City and state officials have been clear about guidance to help New Yorkers protect themselves against air pollution caused by wildfires in Canada that has overwhelmed the tri-state area.
It’s fairly simple. Avoid going outside when possible and masking up when you go outside.
However, keeping the quality of air inside of your home or office at safe and healthy levels is a bit more complicated.
What You Need To Know
- According to experts, keeping the quality of air inside of your home or office at safe and healthy levels can depend on how old or new the building you’re in is
- Most experts agree that newer buildings with a centralized air system provide the most protection
- Older buildings with natural ventilation systems offer some protection, just not as much
- No matter how new or old your building is, experts agree that everyone should be sealing off living space from outside air by keeping windows and doors closed during the air quality crisis. Use towels to block gaps that allow air inside
Experts say this depends on the building you’re in. Most agree that newer buildings with a centralized air system provide the most protection.
“Central air where the building is keeping track of the filters and making sure that they’re replacing those on a regular basis with a high-quality filter,” said Steven Chillrud, Lamont research professor at Lamont-Doherty Earth Observatory of Columbia University. “So not all centralized air conditioning systems are removing the filters.”
Chillrud said older buildings with natural ventilation systems offer some protection, just not as much.
“The outdoor levels are reduced by anywhere by 20% to 50% just coming indoors,” he said. “Even in these older apartments.”No matter how new or old your building is, experts agree that everyone should be sealing off living space from outside air by keeping windows and doors closed. Use towels to block gaps that allow air inside.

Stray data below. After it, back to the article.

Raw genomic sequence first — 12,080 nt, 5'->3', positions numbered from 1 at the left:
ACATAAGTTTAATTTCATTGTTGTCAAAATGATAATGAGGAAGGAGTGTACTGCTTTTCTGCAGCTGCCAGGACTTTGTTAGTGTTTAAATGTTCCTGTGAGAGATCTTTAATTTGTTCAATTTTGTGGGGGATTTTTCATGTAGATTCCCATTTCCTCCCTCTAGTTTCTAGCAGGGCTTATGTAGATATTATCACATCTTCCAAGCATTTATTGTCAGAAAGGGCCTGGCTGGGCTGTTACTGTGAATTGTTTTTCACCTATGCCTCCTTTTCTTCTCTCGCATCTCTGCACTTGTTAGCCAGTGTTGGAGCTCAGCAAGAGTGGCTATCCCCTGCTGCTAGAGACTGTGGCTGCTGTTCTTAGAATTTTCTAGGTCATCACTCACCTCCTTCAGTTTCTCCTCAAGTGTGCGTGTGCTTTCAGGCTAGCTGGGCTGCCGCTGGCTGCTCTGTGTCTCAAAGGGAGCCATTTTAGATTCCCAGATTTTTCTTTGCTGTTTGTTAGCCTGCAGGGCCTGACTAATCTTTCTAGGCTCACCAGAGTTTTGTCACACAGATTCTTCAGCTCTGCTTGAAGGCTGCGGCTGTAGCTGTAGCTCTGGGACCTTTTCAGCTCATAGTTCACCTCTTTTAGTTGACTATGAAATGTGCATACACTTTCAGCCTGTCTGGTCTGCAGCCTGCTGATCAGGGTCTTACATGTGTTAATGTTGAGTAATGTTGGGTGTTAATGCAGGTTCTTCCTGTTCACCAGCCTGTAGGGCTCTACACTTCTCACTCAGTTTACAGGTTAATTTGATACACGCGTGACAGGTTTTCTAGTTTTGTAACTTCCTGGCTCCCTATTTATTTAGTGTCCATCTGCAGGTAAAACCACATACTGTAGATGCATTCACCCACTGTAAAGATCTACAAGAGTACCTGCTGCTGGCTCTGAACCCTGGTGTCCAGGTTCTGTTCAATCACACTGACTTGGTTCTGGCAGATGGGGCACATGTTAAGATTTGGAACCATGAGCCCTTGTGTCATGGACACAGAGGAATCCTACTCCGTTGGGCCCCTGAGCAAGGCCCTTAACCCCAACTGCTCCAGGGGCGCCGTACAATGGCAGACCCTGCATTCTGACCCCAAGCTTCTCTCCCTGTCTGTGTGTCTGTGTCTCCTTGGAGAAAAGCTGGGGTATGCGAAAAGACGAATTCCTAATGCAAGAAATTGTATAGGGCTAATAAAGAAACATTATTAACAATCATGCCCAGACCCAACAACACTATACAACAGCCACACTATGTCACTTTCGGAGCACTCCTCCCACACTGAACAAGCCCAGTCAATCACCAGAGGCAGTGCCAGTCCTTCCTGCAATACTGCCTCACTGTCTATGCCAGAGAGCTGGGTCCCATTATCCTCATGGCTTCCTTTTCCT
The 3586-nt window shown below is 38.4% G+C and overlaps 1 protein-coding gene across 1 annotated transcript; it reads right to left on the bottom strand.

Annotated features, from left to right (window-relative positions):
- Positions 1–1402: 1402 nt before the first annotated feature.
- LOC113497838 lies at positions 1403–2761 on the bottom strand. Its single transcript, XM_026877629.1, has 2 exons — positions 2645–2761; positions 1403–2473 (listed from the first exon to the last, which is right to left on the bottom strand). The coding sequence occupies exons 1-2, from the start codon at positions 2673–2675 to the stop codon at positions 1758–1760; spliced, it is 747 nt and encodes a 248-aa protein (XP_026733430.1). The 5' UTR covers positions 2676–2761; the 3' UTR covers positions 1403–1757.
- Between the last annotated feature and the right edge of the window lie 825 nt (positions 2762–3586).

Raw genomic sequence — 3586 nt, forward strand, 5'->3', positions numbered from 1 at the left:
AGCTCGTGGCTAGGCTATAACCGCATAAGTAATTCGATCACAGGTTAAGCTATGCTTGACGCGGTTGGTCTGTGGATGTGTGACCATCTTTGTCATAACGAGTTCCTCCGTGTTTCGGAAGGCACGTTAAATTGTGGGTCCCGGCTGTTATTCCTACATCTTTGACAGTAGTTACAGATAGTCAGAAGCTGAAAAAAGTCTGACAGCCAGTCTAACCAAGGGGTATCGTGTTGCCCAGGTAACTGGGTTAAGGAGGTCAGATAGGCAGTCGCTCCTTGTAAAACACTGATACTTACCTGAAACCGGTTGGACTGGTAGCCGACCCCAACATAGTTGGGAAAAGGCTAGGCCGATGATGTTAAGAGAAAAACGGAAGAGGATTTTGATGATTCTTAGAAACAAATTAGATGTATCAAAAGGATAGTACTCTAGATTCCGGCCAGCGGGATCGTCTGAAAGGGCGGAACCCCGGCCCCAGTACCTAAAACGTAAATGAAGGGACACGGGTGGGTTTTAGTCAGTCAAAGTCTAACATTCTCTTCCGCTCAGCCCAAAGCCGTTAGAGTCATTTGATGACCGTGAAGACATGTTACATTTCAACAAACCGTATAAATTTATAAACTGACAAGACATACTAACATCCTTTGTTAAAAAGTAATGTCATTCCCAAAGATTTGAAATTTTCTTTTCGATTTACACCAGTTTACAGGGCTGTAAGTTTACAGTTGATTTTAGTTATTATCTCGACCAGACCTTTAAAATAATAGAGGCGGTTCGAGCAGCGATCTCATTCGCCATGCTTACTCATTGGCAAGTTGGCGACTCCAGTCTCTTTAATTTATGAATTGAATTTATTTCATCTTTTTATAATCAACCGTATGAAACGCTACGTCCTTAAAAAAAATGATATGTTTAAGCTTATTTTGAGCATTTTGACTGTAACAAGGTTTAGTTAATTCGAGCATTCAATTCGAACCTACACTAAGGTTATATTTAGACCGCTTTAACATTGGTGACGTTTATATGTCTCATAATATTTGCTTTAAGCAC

Holger Eisl, a Lamont research associate professor at the Barry Commoner Center for Health and the Environment at Queens College, said while your windows and doors are closed, avoid lighting an open flame such as gas stoves or candles, which can create more pollution.
“Once you have an open flame, you’re generating oxides of nitrogen, you’re generating carbon monoxide, certain levels of particulate matter,” Eisl said.
Both professors agree that one of the best line of defense against pollution inside is a quality air purifier.
“If you buy a sufficiently large one, during the day you can put it in your living room and in the evening, once you go in the bedroom, put it in the bedroom,” Eisl said.
Other methods of purifying the air inside your home include:
- Wearing a mask indoors if you don’t have an air purifier.
- Washing and changing air conditioning filters frequently.
- Buying a low-cost sensor to monitor the air quality in your home.
Experts agree that you can also prepare for a similar disaster in the future by making upgrades to your home now if you can by replacing old window and doors, and replacing gas stoves with electric stoves, for example.
According to the real estate website, Street Easy, several apps, including BreezoMeter and Plume Lab’s Air Report, can also help you monitory the air quality in your home.
Plants are another option for purifying air indoors as they absorb carbon dioxide and release oxygen.